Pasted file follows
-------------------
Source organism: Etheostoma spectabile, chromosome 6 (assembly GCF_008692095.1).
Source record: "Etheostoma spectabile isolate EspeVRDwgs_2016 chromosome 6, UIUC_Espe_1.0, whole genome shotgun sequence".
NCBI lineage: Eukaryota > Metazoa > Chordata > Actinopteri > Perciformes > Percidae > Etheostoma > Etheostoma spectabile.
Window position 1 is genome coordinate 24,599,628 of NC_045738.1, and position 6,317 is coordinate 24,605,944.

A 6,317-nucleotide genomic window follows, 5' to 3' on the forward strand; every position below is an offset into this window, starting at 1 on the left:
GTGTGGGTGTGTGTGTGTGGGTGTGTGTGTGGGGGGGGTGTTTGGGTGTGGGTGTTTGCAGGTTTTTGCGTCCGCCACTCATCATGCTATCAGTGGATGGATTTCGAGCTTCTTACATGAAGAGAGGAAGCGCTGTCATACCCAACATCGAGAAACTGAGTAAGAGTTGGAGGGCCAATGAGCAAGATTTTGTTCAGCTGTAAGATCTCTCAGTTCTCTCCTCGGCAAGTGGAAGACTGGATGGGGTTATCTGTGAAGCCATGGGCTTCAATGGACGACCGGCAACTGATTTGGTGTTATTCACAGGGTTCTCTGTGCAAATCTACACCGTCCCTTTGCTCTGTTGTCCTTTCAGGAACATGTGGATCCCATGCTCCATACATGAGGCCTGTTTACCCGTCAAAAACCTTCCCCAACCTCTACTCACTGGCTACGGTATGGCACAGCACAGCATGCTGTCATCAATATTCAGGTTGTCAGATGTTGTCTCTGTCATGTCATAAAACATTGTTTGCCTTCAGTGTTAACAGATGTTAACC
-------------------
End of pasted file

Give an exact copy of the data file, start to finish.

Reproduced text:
Source organism: Etheostoma spectabile, chromosome 6 (assembly GCF_008692095.1).
Source record: "Etheostoma spectabile isolate EspeVRDwgs_2016 chromosome 6, UIUC_Espe_1.0, whole genome shotgun sequence".
NCBI lineage: Eukaryota > Metazoa > Chordata > Actinopteri > Perciformes > Percidae > Etheostoma > Etheostoma spectabile.
Window position 1 is genome coordinate 24,599,628 of NC_045738.1, and position 6,317 is coordinate 24,605,944.

A 6,317-nucleotide genomic window follows, 5' to 3' on the forward strand; every position below is an offset into this window, starting at 1 on the left:
GTGTGGGTGTGTGTGTGTGGGTGTGTGTGTGGGGGGGGTGTTTGGGTGTGGGTGTTTGCAGGTTTTTGCGTCCGCCACTCATCATGCTATCAGTGGATGGATTTCGAGCTTCTTACATGAAGAGAGGAAGCGCTGTCATACCCAACATCGAGAAACTGAGTAAGAGTTGGAGGGCCAATGAGCAAGATTTTGTTCAGCTGTAAGATCTCTCAGTTCTCTCCTCGGCAAGTGGAAGACTGGATGGGGTTATCTGTGAAGCCATGGGCTTCAATGGACGACCGGCAACTGATTTGGTGTTATTCACAGGGTTCTCTGTGCAAATCTACACCGTCCCTTTGCTCTGTTGTCCTTTCAGGAACATGTGGATCCCATGCTCCATACATGAGGCCTGTTTACCCGTCAAAAACCTTCCCCAACCTCTACTCACTGGCTACGGTATGGCACAGCACAGCATGCTGTCATCAATATTCAGGTTGTCAGATGTTGTCTCTGTCATGTCATAAAACATTGTTTGCCTTCAGTGTTAACAGATGTTAACC